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Stand by for more big, windfarm-driven 'leccy price rises

Think it's bad now? Just wait, says Grid

The smart choice: opportunity from uncertainty

Analysis The National Grid has released a report into the way things are headed for the UK's electricity supplies in the coming decade, and it's not good news for anyone who finds their 'leccy bill to be a noticeable expense.

No matter what happens to fossil fuel prices, British electricity is going to cost a lot, lot more in the near future as consumers pay for huge new windfarms to be built; pay their owners extra to turn them off more and more often; pay the operators of normal powerplants more to provide backup for the windfarms and to cope with the damage caused by the windfarms to their equipment; pay yet more to get new interconnector cables to the Continent built; and pay again to support economically unviable storage technologies.

The report (pdf) assumes that by the year 2020 the UK's windfarm capacity will have increased by no less than seven times over today's level, which might - combined with increases in gas and nuclear, plus new interconnectors allowing more Continental imports - be enough to compensate for an anticipated halving of coal and the disappearance of oil-fired power stations. (Though one should note that this assumes that the big new windmills will achieve average load factors of 30 per cent, which so far windfarms have failed and are failing to do: 25 per cent is more likely.)

At that point we will still be getting 80 per cent of our electricity from non-renewable means: we will still, in fact, be using mainly coal and gas. But the arrival of these limited amounts of wind power is going to mean major effects on the grid and the electricity market.

The Grid analysts write:

During periods of minimum demand, renewable generation output is likely to reflect prevailing weather conditions rather than price signals ... it will become increasingly necessary to restrict the output from wind generation onto the system to ensure sufficient thermal capacity is synchronised to meet the technical requirements of operating reserve. Under this scenario it is estimated that it may be necessary to curtail wind output on about 38 days per year by 2020 ...

The cost of constraining wind will become increasingly significant.

The trouble is that although the wind farms will in reality produce no more than 16-17 per cent of the national requirement, when the wind is blowing hard they will be able to put out brief bursts at five times this level. Such brief bursts account for much of their average output over time, so the windfarm owners need to be paid for all that output even if it doesn't get used. This payment is very large - much larger than the price of the 'leccy, because of the Renewables Obligation Certificates system which is already driving up the price of electricity every year.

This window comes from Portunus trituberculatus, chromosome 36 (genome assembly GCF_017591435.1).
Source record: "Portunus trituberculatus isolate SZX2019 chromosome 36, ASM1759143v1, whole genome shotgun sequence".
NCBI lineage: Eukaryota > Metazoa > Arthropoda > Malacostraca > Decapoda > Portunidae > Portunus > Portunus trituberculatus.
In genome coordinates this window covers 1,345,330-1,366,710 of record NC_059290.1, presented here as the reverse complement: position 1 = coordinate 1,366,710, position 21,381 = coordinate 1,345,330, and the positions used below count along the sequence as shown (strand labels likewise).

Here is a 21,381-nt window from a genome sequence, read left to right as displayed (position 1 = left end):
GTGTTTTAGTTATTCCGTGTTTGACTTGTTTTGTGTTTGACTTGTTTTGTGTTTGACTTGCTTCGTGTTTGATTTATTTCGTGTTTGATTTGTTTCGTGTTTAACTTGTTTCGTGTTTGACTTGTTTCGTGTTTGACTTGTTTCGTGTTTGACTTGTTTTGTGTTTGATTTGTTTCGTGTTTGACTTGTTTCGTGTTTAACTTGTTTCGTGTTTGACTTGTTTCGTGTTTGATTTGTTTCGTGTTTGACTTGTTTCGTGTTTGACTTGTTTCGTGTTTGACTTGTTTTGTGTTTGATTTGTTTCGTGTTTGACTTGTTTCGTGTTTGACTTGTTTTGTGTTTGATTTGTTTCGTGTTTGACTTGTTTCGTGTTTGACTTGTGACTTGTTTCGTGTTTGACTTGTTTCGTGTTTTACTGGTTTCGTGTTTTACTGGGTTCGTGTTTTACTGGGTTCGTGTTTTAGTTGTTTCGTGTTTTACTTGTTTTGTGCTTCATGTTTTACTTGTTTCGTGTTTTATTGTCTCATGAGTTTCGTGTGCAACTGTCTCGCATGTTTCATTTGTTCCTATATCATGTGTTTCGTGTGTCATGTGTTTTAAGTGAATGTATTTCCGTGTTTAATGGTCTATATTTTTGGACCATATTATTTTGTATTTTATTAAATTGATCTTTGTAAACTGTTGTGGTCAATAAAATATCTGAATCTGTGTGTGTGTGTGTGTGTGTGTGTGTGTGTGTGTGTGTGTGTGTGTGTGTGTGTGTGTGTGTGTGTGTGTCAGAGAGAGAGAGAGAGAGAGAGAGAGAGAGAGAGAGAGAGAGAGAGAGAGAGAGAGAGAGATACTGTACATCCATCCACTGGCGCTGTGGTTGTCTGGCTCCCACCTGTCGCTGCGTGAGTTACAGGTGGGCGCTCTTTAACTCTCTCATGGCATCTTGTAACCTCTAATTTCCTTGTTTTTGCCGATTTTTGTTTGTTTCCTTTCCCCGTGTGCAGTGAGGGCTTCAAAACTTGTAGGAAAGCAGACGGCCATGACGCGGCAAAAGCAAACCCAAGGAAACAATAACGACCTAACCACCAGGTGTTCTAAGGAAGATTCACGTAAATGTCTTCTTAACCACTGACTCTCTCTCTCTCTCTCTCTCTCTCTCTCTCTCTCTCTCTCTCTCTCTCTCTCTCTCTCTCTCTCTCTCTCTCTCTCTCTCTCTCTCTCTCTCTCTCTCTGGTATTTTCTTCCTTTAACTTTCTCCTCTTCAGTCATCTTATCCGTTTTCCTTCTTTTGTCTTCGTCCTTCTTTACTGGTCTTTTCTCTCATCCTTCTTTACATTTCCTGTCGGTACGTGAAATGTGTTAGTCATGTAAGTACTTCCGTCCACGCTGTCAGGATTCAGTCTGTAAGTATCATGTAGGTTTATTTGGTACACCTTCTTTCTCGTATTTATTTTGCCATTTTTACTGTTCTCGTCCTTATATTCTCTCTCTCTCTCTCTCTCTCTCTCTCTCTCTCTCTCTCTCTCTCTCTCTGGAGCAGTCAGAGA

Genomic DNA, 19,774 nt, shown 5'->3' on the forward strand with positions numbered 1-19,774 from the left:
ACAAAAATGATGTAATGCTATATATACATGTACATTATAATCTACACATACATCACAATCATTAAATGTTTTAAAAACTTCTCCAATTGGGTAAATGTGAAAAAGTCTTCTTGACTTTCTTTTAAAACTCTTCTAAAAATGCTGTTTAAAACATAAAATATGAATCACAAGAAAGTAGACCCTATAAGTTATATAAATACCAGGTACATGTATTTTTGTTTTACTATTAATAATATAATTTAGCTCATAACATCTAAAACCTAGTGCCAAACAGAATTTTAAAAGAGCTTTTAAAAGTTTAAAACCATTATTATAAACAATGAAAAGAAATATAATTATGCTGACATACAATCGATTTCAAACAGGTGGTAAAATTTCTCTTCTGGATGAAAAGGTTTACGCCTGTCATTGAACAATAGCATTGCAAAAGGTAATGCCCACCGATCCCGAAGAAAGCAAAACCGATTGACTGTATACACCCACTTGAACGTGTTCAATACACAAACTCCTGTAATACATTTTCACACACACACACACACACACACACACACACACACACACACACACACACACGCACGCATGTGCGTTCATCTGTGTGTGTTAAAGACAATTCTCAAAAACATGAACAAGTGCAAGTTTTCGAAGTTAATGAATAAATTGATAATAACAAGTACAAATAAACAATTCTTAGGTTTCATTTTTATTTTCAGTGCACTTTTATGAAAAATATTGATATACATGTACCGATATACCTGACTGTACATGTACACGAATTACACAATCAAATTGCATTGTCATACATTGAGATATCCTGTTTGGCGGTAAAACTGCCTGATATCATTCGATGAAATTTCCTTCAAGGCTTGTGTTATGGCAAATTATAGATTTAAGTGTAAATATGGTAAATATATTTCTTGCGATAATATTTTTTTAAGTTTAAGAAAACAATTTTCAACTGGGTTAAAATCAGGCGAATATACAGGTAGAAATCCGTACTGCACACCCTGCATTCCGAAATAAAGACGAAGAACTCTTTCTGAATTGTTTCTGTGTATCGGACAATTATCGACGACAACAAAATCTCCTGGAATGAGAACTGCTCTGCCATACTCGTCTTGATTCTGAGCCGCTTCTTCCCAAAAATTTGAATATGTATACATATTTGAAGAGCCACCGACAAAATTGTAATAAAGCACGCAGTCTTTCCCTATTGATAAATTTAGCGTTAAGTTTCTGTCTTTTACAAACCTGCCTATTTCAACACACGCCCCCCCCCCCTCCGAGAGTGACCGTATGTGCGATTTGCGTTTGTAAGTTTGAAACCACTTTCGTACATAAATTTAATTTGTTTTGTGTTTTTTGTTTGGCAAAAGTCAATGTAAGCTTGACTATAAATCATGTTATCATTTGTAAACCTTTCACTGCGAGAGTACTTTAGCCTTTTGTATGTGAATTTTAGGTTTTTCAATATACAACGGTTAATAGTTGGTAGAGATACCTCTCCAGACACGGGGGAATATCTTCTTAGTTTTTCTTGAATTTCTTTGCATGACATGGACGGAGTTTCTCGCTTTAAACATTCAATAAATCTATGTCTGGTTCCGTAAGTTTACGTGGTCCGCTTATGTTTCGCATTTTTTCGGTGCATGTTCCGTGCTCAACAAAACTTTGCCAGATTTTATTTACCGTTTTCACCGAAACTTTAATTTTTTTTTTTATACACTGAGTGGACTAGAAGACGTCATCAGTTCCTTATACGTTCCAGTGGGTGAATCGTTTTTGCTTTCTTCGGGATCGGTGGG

If the power doesn't get onto the grid - and in 2020 it often won't, due to the fact that it often won't be wanted - the windfarmers don't get their ROCs and they will have to shut down. To prevent this, the Grid says that they will have to be paid off whenever they are constrained out of operation: thus there will not only be the cost of ROCs to be met, but also soaring costs in restraint payments. These costs, like those of the ROCs, will be passed on to consumers in the form of bigger electricity bills.

And that's not all. Sometimes when the wind blows really hard, wind farms have to go offline to prevent their machinery being damaged. This means that the Grid will need further resources standing by to cope with such events:

There are however, many operational aspects pertaining to larger renewable generation sources where further experience and understanding will need to be developed, for example, the effect of high wind cut-out across larger wind farms and subsequently, the impact on system frequency ...

There will be a subsequent increase in the cost of managing this uncertainty. For our scenario the overall forecast for managing the variability in wind output is around £286M by 2020, whilst the forecast for procuring the full operating reserve requirement would rise to be between £565M and £945M ...

Again, all this will be added to bills - with profit margins on top.

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